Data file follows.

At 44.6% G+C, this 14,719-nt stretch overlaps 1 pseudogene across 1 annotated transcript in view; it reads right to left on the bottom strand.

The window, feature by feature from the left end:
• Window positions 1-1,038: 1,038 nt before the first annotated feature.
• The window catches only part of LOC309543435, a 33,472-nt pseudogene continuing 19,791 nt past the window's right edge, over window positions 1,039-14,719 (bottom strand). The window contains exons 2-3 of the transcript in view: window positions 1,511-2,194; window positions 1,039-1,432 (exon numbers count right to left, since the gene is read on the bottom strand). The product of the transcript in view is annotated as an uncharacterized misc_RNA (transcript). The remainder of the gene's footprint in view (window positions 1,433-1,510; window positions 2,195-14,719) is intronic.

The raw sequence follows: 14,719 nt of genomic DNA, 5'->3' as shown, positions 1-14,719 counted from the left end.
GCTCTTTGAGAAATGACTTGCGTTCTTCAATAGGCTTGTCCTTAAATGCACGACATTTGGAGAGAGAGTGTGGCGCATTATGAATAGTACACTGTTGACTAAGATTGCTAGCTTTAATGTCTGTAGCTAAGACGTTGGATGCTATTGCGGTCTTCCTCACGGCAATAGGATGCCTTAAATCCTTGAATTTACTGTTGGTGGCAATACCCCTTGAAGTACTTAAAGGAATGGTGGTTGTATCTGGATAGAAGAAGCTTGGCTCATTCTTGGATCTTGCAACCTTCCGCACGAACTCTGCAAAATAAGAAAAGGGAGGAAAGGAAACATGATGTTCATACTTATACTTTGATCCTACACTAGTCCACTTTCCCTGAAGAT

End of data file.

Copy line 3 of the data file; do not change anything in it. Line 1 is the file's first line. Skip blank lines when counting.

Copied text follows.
• Window positions 1-1,038: 1,038 nt before the first annotated feature.